Chicago fire

Northwestern’s antisemitism committee in disarray after Jewish members step down

Northwestern senior Lily Cohen: ‘It appears as though breaking the rules gets you somewhere, and trying to do things respectfully and by the books does not’

Jacek Boczarski/Anadolu via Getty Images

Students and residents camp outside Northwestern University during a pro-Palestinian protest, expressing solidarity with Palestinians with banners in Evanston, Illinois, United States on April 27, 2024.

Seven Jewish members of Northwestern University’s antisemitism advisory committee who stepped down from the body on Wednesday blasted university President Michael Schill for his failure to combat antisemitism while at the same time quickly acceding to the demands of anti-Israel protesters on campus.

Announced in November, the committee’s members were named in January. The body has not yet put forth any public recommendations, nor has Schill adopted any policies from the committee. The seven members who resigned criticized Schill for the agreement he reached on Monday with the anti-Israel protesters who had built an encampment on campus and for not consulting members of the antisemitism committee during the negotiations. 

“It appears as though breaking the rules gets you somewhere, and trying to do things respectfully and by the books does not,” Lily Cohen, a Northwestern senior who stepped down from the President’s Advisory Committee on Preventing Antisemitism and Hate on Wednesday, told Jewish Insider. “I am hoping that this is really the last straw that President Schill needs to see in order to really do something. But I can’t say that I have a whole lot of confidence that he will, because it feels like it feels like if he wanted to do something, he’s been given plenty of opportunities to do it.” 

The university is “disappointed” that some members of the committee chose to step down, Hilary Hurd Anyaso, Northwestern’s assistant vice president for communications, told JI in a statement. “Our commitment to protecting Jewish students, faculty and staff is unwavering. The University has no tolerance for antisemitic or anti-Muslim behavior.”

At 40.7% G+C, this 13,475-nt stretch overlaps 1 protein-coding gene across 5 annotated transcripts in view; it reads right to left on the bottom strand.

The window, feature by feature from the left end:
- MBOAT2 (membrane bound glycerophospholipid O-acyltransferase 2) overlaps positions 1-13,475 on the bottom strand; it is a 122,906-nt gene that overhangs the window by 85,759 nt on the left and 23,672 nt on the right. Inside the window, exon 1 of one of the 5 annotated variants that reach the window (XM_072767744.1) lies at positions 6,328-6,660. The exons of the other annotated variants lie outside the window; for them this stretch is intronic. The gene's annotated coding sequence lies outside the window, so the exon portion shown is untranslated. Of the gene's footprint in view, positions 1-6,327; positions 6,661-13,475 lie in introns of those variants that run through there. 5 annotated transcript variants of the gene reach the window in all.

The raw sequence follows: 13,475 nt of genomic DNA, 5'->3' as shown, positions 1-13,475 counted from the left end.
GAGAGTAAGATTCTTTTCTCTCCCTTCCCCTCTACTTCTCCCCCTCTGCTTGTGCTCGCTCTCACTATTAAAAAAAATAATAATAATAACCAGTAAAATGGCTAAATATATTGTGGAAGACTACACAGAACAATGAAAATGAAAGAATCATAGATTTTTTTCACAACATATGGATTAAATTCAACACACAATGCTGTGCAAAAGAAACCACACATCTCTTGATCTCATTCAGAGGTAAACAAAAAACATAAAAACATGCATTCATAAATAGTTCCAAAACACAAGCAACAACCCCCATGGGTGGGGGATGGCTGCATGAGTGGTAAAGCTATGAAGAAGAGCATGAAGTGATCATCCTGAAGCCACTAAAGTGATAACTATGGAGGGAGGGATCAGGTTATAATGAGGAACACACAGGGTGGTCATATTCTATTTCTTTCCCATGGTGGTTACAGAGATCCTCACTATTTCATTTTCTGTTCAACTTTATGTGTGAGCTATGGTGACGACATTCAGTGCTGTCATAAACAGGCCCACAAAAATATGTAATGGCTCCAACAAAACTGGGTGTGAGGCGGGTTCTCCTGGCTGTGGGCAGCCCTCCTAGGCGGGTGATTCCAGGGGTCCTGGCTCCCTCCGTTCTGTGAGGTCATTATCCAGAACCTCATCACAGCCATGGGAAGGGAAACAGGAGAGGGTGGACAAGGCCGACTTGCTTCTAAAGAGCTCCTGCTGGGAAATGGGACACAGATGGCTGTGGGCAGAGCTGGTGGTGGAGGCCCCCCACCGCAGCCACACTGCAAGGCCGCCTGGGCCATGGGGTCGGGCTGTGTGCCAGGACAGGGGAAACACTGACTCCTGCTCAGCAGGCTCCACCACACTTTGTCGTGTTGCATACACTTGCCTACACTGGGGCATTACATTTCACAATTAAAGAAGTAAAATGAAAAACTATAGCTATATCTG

The home page of Northwestern’s main website still features a banner declaring “Combating Antisemitism,” with a link to the announcement of the task force members. But the committee members who resigned said university leaders never took its charge seriously.

“Students at Northwestern must be able to walk through campus without hearing hate-filled speech or experiencing harassment for their religious or political identities and commitments,” Northwestern Hillel Executive Director Michael Simon said in an email to the campus Jewish community announcing his resignation from the committee. “I accepted my appointment to the Committee last fall with the expectation that we would make a good-faith effort toward achieving these goals. Over time, it has become apparent that the Committee is not able to do so.” 

Dr. Philip Greenland, a professor of cardiology at Northwestern’s medical school and an Orthodox Jew, turned on his phone on Tuesday evening after Passover ended and saw more than 400 unread emails in his inbox and a message from Efraim Benmelech, the committee’s co-chair, asking to meet at 9:15 p.m. 

“After the discussion, the seven people who had joined together on this call agreed that they would each independently resign from the committee,” said Greenland, who chose to step down after learning how Schill had disregarded the antisemitism committee when he negotiated with the protestors — particularly because antisemitism had been so apparent among the protesters, which Schill acknowledged in a Tuesday video.